“Waves in Time” is rolling in

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Mooloolaba Beach from Surf Lifesavers’ Club.

Things are abuzz on the Sunshine Coast with only “two more sleeps” until “Waves” rolls onto our shores. Waves in Time 2019 is being hosted by History Queensland Inc and Caloundra Family History Research Inc and an enormous effort has gone into hosting this conference – thanks to all those who’ve been involved.

SPONSORS

No conference these days can proceed without the generosity of its sponsors so a huge THANKS to State Library of Queensland (Platinum sponsor); National Archives of Australia and the University of New England (Gold sponsors); Boolarong Press, Ancestry Australia & New Zealand, and Sunshine Coast Council Heritage (Silver sponsors); Gould Genealogy, Unlock the Past and Genebooks and My Heritage (Bronze sponsors); as well as Conference Supporter, Joy Murrin Family History Services.

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Mooloolaba Beach

SPEAKERS

I’m sure you’ve checked out the program but have you also looked at the Speaker Profiles on the Conference website? And find out about the speakers’ interests and what they think are the benefits of a genealogy conference by reading the “Meet the Speaker” interviews hosted on the blogs of the Conference Ambassadors (Shauna Hicks, Fran Kitto, Helen Smith and myself).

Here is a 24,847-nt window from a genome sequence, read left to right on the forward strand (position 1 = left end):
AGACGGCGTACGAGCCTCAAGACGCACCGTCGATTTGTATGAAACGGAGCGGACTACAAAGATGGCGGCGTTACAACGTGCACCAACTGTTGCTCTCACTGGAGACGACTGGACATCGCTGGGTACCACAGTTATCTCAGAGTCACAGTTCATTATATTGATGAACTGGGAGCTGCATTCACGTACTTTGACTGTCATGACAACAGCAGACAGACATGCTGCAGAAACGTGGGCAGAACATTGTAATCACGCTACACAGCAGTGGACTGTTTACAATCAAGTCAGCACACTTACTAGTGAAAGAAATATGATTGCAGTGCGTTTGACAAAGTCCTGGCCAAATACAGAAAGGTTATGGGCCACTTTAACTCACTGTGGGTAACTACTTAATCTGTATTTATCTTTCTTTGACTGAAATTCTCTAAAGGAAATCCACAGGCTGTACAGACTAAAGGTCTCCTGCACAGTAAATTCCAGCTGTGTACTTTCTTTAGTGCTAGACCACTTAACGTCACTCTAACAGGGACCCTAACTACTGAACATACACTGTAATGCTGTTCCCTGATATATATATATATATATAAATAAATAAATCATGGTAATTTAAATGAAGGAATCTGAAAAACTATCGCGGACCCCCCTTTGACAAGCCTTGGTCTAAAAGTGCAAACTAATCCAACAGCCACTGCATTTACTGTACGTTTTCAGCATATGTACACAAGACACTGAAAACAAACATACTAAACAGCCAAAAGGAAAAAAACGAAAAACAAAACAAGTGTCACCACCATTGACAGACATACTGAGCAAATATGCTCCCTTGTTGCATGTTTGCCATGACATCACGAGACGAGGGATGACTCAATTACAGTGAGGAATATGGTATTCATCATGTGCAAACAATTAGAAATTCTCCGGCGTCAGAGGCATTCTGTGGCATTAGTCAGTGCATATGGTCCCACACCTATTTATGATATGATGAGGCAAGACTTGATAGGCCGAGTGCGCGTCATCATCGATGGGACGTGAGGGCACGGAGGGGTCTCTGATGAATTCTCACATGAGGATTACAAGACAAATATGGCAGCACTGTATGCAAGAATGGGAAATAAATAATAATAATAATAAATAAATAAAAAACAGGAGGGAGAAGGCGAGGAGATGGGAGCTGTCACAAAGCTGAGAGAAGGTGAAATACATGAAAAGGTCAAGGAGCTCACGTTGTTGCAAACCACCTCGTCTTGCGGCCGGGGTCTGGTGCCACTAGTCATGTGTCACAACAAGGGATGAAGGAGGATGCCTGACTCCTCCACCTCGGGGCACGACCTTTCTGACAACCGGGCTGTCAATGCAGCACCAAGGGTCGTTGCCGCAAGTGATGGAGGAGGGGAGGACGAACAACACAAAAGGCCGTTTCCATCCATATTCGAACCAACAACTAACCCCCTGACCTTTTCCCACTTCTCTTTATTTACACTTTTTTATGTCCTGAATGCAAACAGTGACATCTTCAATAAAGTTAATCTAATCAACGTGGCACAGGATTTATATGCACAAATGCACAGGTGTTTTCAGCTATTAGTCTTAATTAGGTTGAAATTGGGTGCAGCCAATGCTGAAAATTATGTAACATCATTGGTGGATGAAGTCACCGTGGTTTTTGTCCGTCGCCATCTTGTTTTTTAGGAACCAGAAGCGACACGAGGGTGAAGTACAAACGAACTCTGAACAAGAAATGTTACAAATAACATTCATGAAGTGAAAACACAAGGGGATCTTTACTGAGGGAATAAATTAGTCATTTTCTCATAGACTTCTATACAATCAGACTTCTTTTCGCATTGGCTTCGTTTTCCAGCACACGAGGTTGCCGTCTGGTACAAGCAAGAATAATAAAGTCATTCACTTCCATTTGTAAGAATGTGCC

EXHIBITORS

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Waves rolling in!

There will be so many wonderful exhibitors at the Fair and the Conference that they can’t all be listed here. Do go to this link and make sure you find your way to each and see what they can offer your family history research. For those dabbling their toes in the genealogical waves, these organisations and societies are a first-step to finding out where you can source information.

Tip: If you’re visiting the Fair only, check out the conference timetable as it’s likely the exhibitor booths will be quieter during presentations.

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Cotton Tree – where the Maroochy River joins the sea.

ATTENDEES – Are you conference ready?

I’m sure you’ve already looked through the program and worked out which presentations you want most to attend. You may have also completed the form that was sent out indicating your preferences.

Tip: It’s okay if you suddenly decide you really, really want to hear the alternate presentation.

Tip: With all the talks on offer, the time between talks will be short and sweet. Never fear, the speakers will be around the conference venue and will welcome enquiries and feedback.